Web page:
What is evolution in science
The Early Evolution of Humans: Scientific Discussion and Popular Representations (1859-1900)
The question of the origin of all life on earth is probably as old as humanity itself. If mythical and religious ideas used to offer simple answers, from the late 18th century onwards more and more complex scientific explanations took place, based on pure belief were based on observation and analysis. One of the most important of these scientific theories in the modern sense is the evolution through natural selection presented by Charles Darwin in 1859, which was soon discussed as the 'evolutionary dispute' not only in scientific circles but also in an ever-increasing public.
Darwin's theory was by no means developed in a vacuum. Important fundamentals such as the old age of the earth had already been worked out in the decades before Darwin's most important publication. In addition, Darwin spent around two decades collecting as much and clear evidence as possible for his theory, be it purely for scientific thoroughness or to better counter a public criticism of his theses. It was clear to Darwin that his theory would arouse questions and criticism from many quarters. This applied not only to resistance from the church, but also from the scientific side, since in the middle of the 19th century there were different theories about the fascinating question of how life on earth might have developed.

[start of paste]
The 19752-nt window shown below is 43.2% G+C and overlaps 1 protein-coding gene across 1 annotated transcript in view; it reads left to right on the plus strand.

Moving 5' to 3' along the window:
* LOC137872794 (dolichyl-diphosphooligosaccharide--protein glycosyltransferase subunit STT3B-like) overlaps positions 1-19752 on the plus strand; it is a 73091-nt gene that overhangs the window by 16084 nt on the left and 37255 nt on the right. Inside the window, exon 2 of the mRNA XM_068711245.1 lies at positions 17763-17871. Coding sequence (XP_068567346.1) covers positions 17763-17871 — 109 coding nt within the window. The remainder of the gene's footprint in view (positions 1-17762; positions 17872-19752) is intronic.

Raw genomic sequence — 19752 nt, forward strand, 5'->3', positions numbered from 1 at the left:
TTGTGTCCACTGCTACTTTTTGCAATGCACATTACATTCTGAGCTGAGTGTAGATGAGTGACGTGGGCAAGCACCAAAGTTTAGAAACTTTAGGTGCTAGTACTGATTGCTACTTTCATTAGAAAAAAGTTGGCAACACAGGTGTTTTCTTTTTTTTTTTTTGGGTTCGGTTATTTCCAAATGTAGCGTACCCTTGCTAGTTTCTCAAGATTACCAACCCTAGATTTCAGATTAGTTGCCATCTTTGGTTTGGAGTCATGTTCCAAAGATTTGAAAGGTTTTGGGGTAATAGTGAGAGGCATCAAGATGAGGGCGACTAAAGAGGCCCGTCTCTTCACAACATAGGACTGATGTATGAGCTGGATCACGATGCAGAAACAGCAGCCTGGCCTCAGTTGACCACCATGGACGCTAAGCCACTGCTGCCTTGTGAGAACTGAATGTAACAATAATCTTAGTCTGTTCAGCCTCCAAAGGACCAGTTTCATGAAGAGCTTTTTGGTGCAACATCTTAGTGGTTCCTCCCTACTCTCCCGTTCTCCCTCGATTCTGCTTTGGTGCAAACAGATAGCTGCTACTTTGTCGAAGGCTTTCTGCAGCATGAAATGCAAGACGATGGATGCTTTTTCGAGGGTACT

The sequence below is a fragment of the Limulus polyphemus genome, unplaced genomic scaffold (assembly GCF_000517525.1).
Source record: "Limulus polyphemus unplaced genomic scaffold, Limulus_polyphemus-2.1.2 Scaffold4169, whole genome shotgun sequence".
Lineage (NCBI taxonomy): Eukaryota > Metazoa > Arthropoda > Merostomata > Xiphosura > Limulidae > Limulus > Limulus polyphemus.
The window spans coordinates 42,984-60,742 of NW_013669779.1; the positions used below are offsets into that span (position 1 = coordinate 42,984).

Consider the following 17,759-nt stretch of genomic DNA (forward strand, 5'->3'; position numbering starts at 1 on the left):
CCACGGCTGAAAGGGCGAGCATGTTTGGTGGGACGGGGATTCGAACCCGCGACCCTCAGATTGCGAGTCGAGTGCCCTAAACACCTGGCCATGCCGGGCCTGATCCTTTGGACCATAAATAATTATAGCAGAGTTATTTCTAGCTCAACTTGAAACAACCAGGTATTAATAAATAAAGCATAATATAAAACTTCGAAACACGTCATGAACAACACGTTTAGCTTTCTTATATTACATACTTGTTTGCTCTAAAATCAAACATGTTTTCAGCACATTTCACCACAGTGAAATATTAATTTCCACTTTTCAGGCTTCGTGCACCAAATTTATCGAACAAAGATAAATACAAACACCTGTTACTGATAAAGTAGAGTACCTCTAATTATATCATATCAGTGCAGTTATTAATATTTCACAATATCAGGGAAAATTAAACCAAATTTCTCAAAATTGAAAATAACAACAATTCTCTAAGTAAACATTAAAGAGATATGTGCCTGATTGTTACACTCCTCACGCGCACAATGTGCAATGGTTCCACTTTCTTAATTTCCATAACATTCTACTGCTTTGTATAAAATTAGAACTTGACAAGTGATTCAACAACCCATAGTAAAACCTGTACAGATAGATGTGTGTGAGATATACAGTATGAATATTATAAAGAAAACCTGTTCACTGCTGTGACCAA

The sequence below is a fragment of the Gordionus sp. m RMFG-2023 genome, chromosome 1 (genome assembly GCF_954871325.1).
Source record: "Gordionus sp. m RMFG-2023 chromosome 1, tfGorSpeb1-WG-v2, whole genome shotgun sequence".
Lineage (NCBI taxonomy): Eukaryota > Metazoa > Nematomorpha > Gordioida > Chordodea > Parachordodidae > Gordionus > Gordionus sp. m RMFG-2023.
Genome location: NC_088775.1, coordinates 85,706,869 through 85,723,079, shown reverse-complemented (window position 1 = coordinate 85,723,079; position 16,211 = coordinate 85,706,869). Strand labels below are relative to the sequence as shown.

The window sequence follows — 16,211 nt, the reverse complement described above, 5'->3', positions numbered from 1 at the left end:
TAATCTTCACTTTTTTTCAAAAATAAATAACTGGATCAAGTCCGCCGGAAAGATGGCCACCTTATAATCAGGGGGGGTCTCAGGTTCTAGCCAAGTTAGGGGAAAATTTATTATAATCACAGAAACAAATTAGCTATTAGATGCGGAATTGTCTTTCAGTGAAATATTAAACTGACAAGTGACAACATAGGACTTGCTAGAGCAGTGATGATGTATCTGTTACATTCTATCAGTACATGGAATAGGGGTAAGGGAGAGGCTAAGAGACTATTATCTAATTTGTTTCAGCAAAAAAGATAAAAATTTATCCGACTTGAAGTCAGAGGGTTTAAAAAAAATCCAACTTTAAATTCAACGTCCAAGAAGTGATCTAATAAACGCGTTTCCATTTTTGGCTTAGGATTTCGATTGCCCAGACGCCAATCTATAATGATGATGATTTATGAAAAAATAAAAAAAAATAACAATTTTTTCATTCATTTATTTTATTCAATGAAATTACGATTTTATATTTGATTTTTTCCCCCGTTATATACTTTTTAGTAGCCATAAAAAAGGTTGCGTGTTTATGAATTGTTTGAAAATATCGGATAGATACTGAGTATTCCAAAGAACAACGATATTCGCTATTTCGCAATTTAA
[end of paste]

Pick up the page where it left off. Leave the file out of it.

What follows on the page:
The pros and cons of Darwin's theory of evolution apart from pure science were debated mainly in the media. The photography technique, which was still quite young at the time, played the important role of helping to support the theory with visual evidence as a means of supposedly incorruptible documentation, which Darwin himself demonstrated in his writing about the emotions in humans and animals made use of.
In addition to photography, all other forms of visualization were an essential pillar in the spread of Darwin's theory in a wide area. Material stagings were added, such as the ideas of early humans. These were presented to an astonished public in the form of remains such as bone finds or equipment such as in reconstructions based on the finds. Some images of the 'wild man' still exist today. In the 19th century, such views as information about evolution were further reinforced by the exhibition of people from overseas in zoological gardens in Europe and North America and their staging as the missing link in the history of human development.
Contents of the section in the book:
Evolutionary Concepts in Transition: Debates in the Pre-Darwinian Era
Darwin's 'Journey to Knowledge' and the origin of a debate
Evolution: A Public Dispute Since 1859
Peter J. Bowler
Darwin and Photography: Influences on Visual Culture
Darwinism as the struggle of all against all?
Origin and Consequences of a Misunderstanding
Evolution in the zoo: the illustration of a theory on the living object
The Early Evolution of Humans: Scientific Discussion and
popular representations (1859-1900)
Of wild men and women: reconstructions of the
prehistoric people in the museum
Bärbel Auffermann and Gerd-Christian Less
Source: Louis Figuier: La Terre avant le Déluge, 5th edition, Paris 1866, p. 427.
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